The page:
Philadelphia Eagles’ Mark Sanchez: The Face of Uncertainty


Aug 24, 2013; East Rutherford, NJ, USA; New York Jets quarterback Mark Sanchez (6) walks off the field with a shoulder injury in the fourth quarter against New York Giants at MetLife Stadium. Mandatory Credit: John Munson/The Star-Ledger via USA TODAY Sports

If Philadelphia Eagles quarterback Nick Foles is injured at some point during the 2014 season, is the Birds quarterback Mark Sanchez capable of leading the team to the playoffs and beyond?

Of the eleven quarterbacks taken in the 2009 NFL draft, only Detroit Lions quarterback Matthew Stafford, Josh Freeman, and Mark Sanchez are relevant names going into next season. Currently Stafford is the only starter. Had the pickings been more plentiful in that draft, Mark Sanchez could have easily slipped to the third or fourth round. Then again, recognizing New York Jets head coach Rex Ryan’s man-crush for Sanchez, he still could have been selected fifth overall.

Mark Sanchez started one season for USC in 2008 before entering the NFL draft (albeit was a statistically impressive season). His below-average arm strength, proneness to injury, and dawdling/substandard reactions are prominent shortcomings as he enters the sixth year of his professional career. Upon departing from the Jets, Sanchez brings to Philadelphia a 71.7 QB rating (158.3 is considered perfect), and 69 interceptions to only 68 touchdown passes. His most alarming stat, 43 fumbles in only four seasons (he did not play in the 2013 regular season due to a preseason injury) is cause for concern. For the sake of comparison, Denver Broncos quarterback Peyton Manning has only 69 fumbles going into his 17th season, and similarly New England Patriots quarterback Tom Brady has just 89 fumbles entering his 15th season.

Under pressure, Sanchez’s tendency to become a “deer in headlights” is responsible for a large portion of his interceptions and fumbles. The blame does not fall solely on his past offensive lines and blockers.

Interestingly enough, after publicly emphasizing that the most important trait he values in his quarterbacks is quick, effective decision-making, Philadelphia Eagles head coach Chip Kelly procures one of the NFL’s worst decision-makers during the past five years in Mark Sanchez.

When questioned as to why the Eagles front office thought signing Sanchez was advantageous, Chip Kelly offered, “Mark has started 68 games in his career and has taken his teams deep into the playoffs multiple times.” Sanchez did indeed perform well throughout the Jet’s playoff runs in 2009 and 2010. The Jets won four of six games by way of their defense, rushing attack and Sanchez’s arm. Touted as a mobile quarterback, Sanchez only rushed for 9 yards in those six playoff games combined.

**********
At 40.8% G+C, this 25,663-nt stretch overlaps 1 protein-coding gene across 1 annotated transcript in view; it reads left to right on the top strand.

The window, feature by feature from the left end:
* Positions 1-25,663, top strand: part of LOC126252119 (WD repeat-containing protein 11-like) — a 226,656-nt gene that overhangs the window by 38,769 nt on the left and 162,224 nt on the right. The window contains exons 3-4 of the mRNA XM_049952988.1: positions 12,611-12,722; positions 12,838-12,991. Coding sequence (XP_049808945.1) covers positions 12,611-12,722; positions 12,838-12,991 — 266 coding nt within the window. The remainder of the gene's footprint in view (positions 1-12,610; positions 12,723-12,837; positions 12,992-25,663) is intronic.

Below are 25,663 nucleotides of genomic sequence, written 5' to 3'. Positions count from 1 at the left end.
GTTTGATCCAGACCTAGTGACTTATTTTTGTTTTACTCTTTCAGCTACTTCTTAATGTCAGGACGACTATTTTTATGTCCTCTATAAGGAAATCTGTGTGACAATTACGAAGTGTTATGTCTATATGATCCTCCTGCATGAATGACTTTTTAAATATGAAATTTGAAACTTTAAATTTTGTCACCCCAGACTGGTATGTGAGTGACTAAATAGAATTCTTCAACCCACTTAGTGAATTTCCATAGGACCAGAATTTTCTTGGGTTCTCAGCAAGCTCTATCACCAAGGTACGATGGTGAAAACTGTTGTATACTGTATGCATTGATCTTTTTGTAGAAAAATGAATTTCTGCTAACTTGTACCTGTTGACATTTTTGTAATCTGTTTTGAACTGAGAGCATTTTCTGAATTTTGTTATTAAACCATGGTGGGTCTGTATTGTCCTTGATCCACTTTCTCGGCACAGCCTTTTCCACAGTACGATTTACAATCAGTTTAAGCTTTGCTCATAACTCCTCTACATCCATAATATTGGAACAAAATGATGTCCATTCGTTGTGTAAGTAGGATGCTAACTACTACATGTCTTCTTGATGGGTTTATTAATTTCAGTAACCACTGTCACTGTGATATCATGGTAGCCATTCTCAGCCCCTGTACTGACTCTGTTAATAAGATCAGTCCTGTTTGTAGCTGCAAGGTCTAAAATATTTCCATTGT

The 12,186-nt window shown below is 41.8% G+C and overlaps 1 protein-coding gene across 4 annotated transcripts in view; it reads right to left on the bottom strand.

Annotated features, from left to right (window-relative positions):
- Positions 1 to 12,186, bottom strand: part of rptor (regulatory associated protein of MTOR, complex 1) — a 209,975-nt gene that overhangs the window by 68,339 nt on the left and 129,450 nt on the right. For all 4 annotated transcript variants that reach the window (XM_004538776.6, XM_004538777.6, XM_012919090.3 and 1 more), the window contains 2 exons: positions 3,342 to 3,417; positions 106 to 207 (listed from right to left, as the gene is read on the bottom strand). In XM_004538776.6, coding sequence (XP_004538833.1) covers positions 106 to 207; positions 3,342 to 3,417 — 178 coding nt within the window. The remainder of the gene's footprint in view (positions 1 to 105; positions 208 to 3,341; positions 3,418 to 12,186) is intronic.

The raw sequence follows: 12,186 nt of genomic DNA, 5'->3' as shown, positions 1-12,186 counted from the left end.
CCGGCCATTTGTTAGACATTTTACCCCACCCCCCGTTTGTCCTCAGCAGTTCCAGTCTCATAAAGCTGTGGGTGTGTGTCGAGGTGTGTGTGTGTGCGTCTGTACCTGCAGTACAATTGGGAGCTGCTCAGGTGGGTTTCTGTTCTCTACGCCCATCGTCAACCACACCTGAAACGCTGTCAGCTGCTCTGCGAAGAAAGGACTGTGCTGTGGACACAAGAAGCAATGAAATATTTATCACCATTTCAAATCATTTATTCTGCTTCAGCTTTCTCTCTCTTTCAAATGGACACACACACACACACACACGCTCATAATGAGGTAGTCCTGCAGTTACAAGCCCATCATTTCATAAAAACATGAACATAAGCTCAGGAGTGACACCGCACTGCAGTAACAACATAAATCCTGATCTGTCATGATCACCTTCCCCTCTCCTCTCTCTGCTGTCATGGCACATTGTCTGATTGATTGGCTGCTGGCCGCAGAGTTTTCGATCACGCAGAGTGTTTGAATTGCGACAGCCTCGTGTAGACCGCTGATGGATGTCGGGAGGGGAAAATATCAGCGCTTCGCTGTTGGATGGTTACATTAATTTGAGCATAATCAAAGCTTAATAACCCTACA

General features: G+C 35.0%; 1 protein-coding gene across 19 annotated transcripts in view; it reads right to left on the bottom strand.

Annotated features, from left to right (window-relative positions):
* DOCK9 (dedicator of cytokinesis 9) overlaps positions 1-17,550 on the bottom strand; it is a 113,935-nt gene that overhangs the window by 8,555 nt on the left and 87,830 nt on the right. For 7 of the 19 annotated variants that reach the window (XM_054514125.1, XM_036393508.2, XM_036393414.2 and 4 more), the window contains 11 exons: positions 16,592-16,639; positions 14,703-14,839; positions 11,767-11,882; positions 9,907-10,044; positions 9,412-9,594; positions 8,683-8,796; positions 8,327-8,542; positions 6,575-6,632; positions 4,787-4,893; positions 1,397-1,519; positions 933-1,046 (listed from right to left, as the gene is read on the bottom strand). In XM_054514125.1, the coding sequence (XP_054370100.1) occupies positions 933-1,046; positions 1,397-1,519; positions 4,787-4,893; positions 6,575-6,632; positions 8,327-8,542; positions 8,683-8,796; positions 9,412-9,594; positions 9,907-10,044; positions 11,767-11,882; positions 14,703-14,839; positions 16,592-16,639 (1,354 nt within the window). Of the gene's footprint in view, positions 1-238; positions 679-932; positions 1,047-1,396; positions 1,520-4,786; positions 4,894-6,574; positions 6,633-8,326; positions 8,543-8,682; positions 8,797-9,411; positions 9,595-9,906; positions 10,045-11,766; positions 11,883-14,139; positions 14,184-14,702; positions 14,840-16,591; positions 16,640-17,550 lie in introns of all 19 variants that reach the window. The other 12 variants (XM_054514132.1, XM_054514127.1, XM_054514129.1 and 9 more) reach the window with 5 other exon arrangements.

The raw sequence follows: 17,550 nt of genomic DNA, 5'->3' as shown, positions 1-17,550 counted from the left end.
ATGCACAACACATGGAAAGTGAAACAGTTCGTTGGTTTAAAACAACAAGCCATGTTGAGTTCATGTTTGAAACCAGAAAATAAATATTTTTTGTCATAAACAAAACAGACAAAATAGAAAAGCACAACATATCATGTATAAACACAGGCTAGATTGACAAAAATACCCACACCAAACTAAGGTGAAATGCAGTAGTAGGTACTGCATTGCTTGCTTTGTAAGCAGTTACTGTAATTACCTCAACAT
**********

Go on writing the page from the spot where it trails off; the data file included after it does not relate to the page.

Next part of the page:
Chip Kelly must see something coach-able in Mark Sanchez. Perhaps Kelly believes he can reprogram him to continually feed the ball with efficiency to the other skill-position players. In the past, when the Jets performed poorly, those familiar with Sanchez would praise his ability to remain remarkably optimistic. Hence he is good for locker room morale–a trait to which Kelly recently stressed priority at the expense of Desean Jackson.

Arguably the best team in the NFC East, the Eagles are capable of winning now. Considering the prior-mentioned inadequacies of this young quarterback, Mark Sanchez offers plenty of NFL experience and has risen to the occasion when the lights were at their brightest. Above-average intelligence (he scored a 28/50 on the Wonderlic Test–the same as both Drew Brees and Peyton Manning) and a unique ability to throw well on the run are encouraging, but his best attribute may be the proficiency he displays when selling a play fake.

The Eagles’ acquisition of Sanchez hints at some discomfort with Matt Barkley as backup quarterback entering the 2014 season. Conflictingly, Sanchez may offer little or even less promise than Barkley–Chip Kelly’s hand-selected fourth-round pick last year.

Had Michael Vick been content with serving as a backup to Nick Foles there would be no discussion. Instead he left for New York to compete for Sanchez’s old starting job. The Eagles most likely examined all of the second-rate quarterbacks available in this past free agency period and went with Sanchez–a team-oriented, youthful, athletic and somewhat-experienced option. A year ago Riley Cooper had his bags packed for bust-ville, then Chip Kelly turned him into a top-20 receiver in touchdown receptions. Let’s hope that Kelly can do something equivalent to Mark Sanchez just in case.